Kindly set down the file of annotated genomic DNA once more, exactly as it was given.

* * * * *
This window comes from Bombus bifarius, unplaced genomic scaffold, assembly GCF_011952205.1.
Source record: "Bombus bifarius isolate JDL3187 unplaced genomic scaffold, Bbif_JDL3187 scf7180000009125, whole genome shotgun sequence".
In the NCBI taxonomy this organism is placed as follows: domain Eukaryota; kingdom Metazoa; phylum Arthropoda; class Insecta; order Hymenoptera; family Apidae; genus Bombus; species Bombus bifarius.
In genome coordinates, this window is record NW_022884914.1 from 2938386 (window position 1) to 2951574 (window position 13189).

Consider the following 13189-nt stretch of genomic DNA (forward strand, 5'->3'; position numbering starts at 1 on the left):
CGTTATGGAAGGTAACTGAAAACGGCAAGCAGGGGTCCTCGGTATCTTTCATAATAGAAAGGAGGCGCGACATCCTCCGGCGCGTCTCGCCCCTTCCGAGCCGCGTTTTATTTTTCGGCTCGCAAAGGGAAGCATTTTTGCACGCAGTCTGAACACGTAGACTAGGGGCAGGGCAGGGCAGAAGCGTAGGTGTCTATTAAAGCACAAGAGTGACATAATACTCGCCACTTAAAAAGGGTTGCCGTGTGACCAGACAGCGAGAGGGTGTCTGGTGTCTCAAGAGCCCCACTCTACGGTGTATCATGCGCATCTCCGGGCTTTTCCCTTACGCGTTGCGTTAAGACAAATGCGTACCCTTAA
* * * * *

This window comes from Bombus bifarius, unplaced genomic scaffold, assembly GCF_011952205.1.
Source record: "Bombus bifarius isolate JDL3187 unplaced genomic scaffold, Bbif_JDL3187 scf7180000009125, whole genome shotgun sequence".
In the NCBI taxonomy this organism is placed as follows: domain Eukaryota; kingdom Metazoa; phylum Arthropoda; class Insecta; order Hymenoptera; family Apidae; genus Bombus; species Bombus bifarius.
In genome coordinates, this window is record NW_022884914.1 from 2938386 (window position 1) to 2951574 (window position 13189).

Consider the following 13189-nt stretch of genomic DNA (forward strand, 5'->3'; position numbering starts at 1 on the left):
CGTTATGGAAGGTAACTGAAAACGGCAAGCAGGGGTCCTCGGTATCTTTCATAATAGAAAGGAGGCGCGACATCCTCCGGCGCGTCTCGCCCCTTCCGAGCCGCGTTTTATTTTTCGGCTCGCAAAGGGAAGCATTTTTGCACGCAGTCTGAACACGTAGACTAGGGGCAGGGCAGGGCAGAAGCGTAGGTGTCTATTAAAGCACAAGAGTGACATAATACTCGCCACTTAAAAAGGGTTGCCGTGTGACCAGACAGCGAGAGGGTGTCTGGTGTCTCAAGAGCCCCACTCTACGGTGTATCATGCGCATCTCCGGGCTTTTCCCTTACGCGTTGCGTTAAGACAAATGCGTACCCTTAA